Judging by last week’s economic update, the Liberals remain focused on two areas that have a big impact on real estate: family and infrastructure.
Families with a stable financial situation are more inclined to commit to a big purchase.
Moves to help families
The Liberals continue to move in a positive direction this respect. They will index the non-taxable Canada child benefit to inflation two years earlier than planned and increase the refundable tax credit for low-income workers, for example.
The main takeaway from this is that little steps continue to be taken to stabilize family income.
More can always be done, but still, it’s progress. Providing families with predictability and stability in their finances allows them to be more certain in making spending decisions – including those related to the purchase of housing.
When associated with the other measures to defuse overheated real estate markets, this should lead to generally stable circumstances in the housing market in those parts of the country that have seen price instability in recent years.
The big issue remains infrastructure
I’ve said more than once that today’s infrastructure projects are tomorrow’s real estate investments.
A recent episode of the CBC program The Nature of Things had an interesting topic on the transformative impact of public projects.
This is nothing new. While the program focused on the construction of the Great Pyramid of Giza, the economic principle is the same.
Much more recently, we’ve seen dramatic socio-economic impacts from big projects like canals, railways, 400-series highways, airports, and electric distribution and generation. We also live in an age when billions upon billions of dollars’ worth of existing infrastructure is in dire need of repair.
New infrastructure investment creates short-term and near-term growth in employment in the construction trades. It also leads to longer-term job creation such as with the major transit projects taking place in major urban centres across the country.
Transit drives new real estate projects
In major centres, new transportation infrastructure inevitably stimulates greater economic activity. The appeal of living, working or setting up shop near a transit node drives land values and spurs development on new real estate projects.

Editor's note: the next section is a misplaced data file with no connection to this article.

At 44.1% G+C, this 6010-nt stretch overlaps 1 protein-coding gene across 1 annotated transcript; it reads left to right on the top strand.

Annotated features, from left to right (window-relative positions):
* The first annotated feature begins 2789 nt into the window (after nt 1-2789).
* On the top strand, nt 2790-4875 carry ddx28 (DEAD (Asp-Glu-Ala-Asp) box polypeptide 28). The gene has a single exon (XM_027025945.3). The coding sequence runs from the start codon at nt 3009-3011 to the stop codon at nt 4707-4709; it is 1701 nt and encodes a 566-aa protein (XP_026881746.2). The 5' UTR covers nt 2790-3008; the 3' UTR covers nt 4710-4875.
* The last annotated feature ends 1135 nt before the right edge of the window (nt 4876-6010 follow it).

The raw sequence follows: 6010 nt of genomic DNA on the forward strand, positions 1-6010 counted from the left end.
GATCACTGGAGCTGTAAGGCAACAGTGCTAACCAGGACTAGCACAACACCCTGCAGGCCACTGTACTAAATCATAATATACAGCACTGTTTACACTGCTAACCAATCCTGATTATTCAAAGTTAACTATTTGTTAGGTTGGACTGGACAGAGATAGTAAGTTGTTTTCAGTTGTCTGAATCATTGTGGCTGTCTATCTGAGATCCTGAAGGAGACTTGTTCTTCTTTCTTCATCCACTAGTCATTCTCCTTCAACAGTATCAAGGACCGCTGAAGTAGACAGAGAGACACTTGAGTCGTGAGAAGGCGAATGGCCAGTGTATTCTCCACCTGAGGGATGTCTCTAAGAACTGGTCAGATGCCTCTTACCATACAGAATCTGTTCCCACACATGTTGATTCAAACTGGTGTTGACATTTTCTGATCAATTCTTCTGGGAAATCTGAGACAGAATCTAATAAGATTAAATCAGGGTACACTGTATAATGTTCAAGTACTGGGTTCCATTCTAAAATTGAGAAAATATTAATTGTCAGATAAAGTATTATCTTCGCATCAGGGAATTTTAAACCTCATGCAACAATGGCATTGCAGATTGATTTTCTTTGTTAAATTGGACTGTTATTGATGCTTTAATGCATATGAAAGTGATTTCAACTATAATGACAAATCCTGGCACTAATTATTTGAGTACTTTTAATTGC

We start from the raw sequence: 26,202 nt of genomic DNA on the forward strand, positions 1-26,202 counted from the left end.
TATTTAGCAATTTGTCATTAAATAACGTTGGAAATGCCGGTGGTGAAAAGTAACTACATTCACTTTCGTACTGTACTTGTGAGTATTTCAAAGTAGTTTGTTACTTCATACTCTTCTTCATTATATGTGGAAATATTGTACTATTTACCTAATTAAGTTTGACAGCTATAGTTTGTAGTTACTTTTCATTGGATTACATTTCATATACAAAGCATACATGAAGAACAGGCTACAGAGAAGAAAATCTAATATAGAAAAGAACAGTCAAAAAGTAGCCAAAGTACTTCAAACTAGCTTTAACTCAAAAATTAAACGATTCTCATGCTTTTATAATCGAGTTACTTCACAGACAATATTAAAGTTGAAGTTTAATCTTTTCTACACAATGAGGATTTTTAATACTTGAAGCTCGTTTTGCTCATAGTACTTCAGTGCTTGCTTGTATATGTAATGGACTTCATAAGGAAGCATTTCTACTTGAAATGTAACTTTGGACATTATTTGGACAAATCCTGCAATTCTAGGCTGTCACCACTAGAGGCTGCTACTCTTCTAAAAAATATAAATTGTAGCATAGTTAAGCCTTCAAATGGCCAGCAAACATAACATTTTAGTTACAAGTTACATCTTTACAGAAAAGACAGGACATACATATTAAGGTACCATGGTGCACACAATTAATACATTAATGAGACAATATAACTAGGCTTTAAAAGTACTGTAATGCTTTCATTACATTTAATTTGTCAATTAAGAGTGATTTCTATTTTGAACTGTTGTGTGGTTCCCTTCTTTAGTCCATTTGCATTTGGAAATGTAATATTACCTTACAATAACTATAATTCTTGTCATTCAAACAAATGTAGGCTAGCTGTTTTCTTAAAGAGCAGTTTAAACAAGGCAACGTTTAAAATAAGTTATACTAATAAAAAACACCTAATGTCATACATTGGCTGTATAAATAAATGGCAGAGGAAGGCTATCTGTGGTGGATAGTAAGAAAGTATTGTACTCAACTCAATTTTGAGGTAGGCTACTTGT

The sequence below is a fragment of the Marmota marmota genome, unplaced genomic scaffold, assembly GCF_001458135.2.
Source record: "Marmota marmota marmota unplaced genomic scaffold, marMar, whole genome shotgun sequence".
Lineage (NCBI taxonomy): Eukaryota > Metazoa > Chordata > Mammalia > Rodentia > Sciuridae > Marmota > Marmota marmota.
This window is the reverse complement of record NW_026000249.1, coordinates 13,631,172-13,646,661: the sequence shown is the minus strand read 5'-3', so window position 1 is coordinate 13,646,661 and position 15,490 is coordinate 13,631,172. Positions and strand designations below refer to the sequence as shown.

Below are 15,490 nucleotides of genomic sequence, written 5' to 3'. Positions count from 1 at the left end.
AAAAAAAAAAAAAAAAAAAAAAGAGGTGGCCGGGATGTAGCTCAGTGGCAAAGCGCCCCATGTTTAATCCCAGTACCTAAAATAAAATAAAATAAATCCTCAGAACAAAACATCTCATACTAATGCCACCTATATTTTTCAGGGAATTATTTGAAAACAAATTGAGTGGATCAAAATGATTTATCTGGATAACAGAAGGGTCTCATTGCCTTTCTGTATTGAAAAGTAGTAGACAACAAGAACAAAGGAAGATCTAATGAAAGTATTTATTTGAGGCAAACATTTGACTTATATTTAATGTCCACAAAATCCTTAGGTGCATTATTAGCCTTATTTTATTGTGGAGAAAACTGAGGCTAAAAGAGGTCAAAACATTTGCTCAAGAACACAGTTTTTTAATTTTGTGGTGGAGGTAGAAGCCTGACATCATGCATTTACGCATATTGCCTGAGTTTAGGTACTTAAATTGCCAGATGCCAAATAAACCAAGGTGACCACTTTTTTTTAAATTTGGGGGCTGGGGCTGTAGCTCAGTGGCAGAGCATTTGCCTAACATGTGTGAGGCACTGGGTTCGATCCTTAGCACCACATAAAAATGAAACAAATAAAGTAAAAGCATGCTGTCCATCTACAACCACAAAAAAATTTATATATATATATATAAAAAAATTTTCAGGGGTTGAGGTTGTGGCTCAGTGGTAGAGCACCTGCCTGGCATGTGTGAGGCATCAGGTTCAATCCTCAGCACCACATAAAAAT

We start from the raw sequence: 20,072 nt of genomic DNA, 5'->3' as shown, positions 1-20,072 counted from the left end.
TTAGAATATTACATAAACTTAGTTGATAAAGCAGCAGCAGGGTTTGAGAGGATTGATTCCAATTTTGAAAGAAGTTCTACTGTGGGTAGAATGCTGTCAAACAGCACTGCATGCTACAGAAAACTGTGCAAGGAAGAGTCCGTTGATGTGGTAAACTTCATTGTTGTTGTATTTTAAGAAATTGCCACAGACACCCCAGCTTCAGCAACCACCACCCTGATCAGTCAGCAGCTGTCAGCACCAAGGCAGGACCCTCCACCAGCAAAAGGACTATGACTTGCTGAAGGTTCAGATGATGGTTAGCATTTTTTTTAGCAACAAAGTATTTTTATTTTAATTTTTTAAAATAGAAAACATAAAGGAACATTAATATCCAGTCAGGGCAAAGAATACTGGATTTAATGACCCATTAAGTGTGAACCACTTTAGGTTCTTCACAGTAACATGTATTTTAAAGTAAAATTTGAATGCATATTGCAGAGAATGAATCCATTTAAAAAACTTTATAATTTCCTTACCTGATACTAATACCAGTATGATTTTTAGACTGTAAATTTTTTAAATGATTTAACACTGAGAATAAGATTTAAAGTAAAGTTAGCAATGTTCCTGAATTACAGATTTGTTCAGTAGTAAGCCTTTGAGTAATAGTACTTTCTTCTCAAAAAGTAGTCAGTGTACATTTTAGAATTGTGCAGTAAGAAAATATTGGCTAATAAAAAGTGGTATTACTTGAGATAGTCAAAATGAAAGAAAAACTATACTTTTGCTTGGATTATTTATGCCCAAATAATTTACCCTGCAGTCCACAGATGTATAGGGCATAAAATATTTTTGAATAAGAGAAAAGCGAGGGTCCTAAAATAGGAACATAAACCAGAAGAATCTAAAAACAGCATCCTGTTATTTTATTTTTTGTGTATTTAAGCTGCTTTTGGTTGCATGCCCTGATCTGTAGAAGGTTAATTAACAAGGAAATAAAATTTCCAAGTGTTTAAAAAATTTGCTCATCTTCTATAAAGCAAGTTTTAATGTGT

This is already evident in advance of infrastructure project completion in cities such as Ottawa with its multi-phase light rail transit build. Once these projects come onstream it will lead to increased demand for the transit services themselves which will encourage additional expansion funding from government.
In small to mid-sized communities that have suffered the loss of anchor employers in recent decades due to offshoring, new infrastructure can encourage employers to set up shop and jobseekers to put down roots.
It can also turn that town into a bedroom community attractive to commuters looking to get further away from the congestion and inflated housing prices of a major city.
Billions still on the table
Infrastructure investment to stimulate the economy was a key pillar of the Liberals’ election platform two years ago.
Trudeau’s government also mandated the creation of an Infrastructure Bank to encourage more private sector participation from banks, pension funds, insurance companies and other long-term investors to help fund projects. I applauded this move – we need to attract private sector dollars to reduce the strain on the public purse.
Last week’s Economic Update indicated a continued commitment to infrastructure spending, but the dollars are not flowing as quickly as first anticipated. About $2 billion in planned spending has been shuffled to future years.
Such deferrals are not unusual and stem from project delays on the actual job site and the fact project partners may not submit receipts for reimbursement until project completion.
What does all this mean?
There’s plenty of government cash available, both for existing projects and for those yet to come online. This should prove to be good news for communities, developers and real estate investors across Canada in the years to come – provided of course, the current government policy is maintained.
Halfway through this mandate, the Liberals still have plenty to do.
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